Sweet corn from Lyall Farms. Photo copyright 2011 by Zachary D. Lyons.

Hey, it’s sweet corn season folks. This corn is from Lyall Farms. I got to visit their farms a couple of years ago. This corn grows on their property in Sunnyside, where it’s hotter and drier than just about anywhere else in the state. Good corn-growing territory. Alan plants several successions of sweet corn varieties, so he can get about eight weeks of corn harvest out of it. Hey, that means we’ve still got seven weeks to go!

Succulents from Phocas Farms. Photo copyright 2011 by Zachary D. Lyons.

After a brief hiatus, Phocas Farms is back at your Ballard Farmers Market. In fact, this will be the first late-summer we’ve got Jim here with his gorgeous succulents, and this time of year, they are in all their glory, hatching chicks, throwing flowers and exploding with color. You can plant succulents easily any time of year. But this time of year, you can really get a sense of what they look like at their peak.

Pickling cukes from Stoney Plains. Photo copyright 2011 by Zachary D. Lyons.

Perfect pickling cucumbers from Stoney Plains. You know, these pickling cukes always remind me of the late Bob Meyer, the patriarch of Stoney Plains, and a founding farmer of many farmers markets in Washington, as well as the Washington Tilth Producers. For years, I have made my pickles using these cukes. And I always think of my friend, Bob, and I miss him. But he lives on in the wonderful produce his family still brings to Market every week, year round. You can order your pickling cukes by the 25 pound bag from Stoney Plains, sized to your needs, and they can even set you up with pickling dill, also now in season.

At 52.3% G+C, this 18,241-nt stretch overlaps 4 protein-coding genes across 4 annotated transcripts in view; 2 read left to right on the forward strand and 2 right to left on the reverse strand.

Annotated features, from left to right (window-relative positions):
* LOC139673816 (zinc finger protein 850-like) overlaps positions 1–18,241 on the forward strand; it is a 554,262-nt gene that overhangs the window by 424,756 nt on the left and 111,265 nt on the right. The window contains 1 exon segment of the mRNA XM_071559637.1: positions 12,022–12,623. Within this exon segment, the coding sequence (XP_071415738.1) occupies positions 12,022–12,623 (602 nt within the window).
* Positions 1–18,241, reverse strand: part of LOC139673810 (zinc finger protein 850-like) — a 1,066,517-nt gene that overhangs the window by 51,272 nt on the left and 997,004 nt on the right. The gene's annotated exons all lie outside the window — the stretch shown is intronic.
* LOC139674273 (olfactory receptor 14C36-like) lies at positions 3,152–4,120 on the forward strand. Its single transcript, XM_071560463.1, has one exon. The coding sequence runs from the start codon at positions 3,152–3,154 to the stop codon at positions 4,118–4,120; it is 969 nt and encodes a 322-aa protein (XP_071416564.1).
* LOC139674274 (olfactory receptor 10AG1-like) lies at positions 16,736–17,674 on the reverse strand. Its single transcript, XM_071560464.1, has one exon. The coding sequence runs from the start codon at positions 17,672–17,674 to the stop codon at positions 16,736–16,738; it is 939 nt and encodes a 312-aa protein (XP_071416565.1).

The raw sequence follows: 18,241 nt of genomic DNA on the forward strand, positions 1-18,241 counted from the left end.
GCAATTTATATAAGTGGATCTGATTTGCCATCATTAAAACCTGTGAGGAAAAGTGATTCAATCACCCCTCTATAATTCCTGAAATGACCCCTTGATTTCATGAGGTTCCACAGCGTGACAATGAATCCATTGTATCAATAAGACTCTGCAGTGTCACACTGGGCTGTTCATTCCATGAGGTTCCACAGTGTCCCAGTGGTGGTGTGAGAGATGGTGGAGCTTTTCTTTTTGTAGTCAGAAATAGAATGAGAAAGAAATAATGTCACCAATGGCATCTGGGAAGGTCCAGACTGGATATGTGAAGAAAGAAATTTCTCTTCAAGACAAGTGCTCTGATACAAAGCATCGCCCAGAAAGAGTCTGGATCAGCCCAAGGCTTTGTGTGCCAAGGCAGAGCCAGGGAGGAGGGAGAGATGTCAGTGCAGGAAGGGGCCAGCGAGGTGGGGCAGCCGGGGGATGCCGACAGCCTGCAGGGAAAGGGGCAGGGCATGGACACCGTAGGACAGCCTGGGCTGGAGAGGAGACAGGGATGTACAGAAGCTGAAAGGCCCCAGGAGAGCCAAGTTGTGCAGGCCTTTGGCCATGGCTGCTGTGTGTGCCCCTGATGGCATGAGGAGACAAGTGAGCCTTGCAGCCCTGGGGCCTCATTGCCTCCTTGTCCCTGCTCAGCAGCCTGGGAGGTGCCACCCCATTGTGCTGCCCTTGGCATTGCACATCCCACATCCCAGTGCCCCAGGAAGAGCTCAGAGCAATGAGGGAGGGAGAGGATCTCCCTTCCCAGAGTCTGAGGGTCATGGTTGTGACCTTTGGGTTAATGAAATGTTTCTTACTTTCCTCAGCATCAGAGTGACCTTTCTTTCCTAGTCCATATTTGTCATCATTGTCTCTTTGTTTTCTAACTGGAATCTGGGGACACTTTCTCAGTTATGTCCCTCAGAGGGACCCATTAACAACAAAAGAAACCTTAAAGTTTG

Bath-sized plain goat milk soap from Harmony's Way. Photo copyright 2011 by Zachary D. Lyons.

Harmony’s Way raises milk goats. And with the milk those goats produce, they make soap. This soap. See, goat milk soap is very mild on your skin, so if you are sensitive to many other soaps, you might want to give this soap a try. And this particular soap, pictured above, is their new bath-sized bar of plain, as in scent-free, goat milk soap. Treat yourself to some soapilicious luxury today!

Clayton Burrows of Alm Hill Gardens in one of the tomato hot houses. Photo copyright 2011 by Zachary D. Lyons.

Another farm I visited this past week was Alm Hill Gardens. Here, farm manager Clayton Burrows stands in one of their tomato hot houses and explains the difference between determinant and indeterminant tomato plants. The indeterminant ones will just keep growing taller and taller, producing more and more fruit, so farmers string them up like this in hot houses to help them do their thing. You can see lots of ripening beefsteak tomatoes lower on these plants. Indeed, some of these very tomatoes will likely be at your Ballard Farmers Market today!

Romanian beef sausages in fresh sauce by Chef Tara Mielke of La Spiga. Photo copyright 2011 by Zachary D. Lyons.

Sea Breeze Farm makes a lot of amazing artisan sausages. One of my favorites is this Romanian beef sausage, but they don’t make it very often. In fact, I’ve been begging them to make it for months! Well, they have it today. In the photo above, Chef Tara Miekle of La Spiga prepared some on Friday at our Madrona Farmers Market in a fresh sauce she made from Market tomatoes, garlic, onions and fennel, then sliced and served it on some Tall Grass baguette. Oh, yeah, baby. That’s living!

There is much more waiting for you at your Ballard Farmers Market today. Just check What’s Fresh Now! for a more complete accounting of what is in season right now. And please remember to vote for your Ballard Farmers Market in the 2011 America’s Favorite Farmers Market Contest!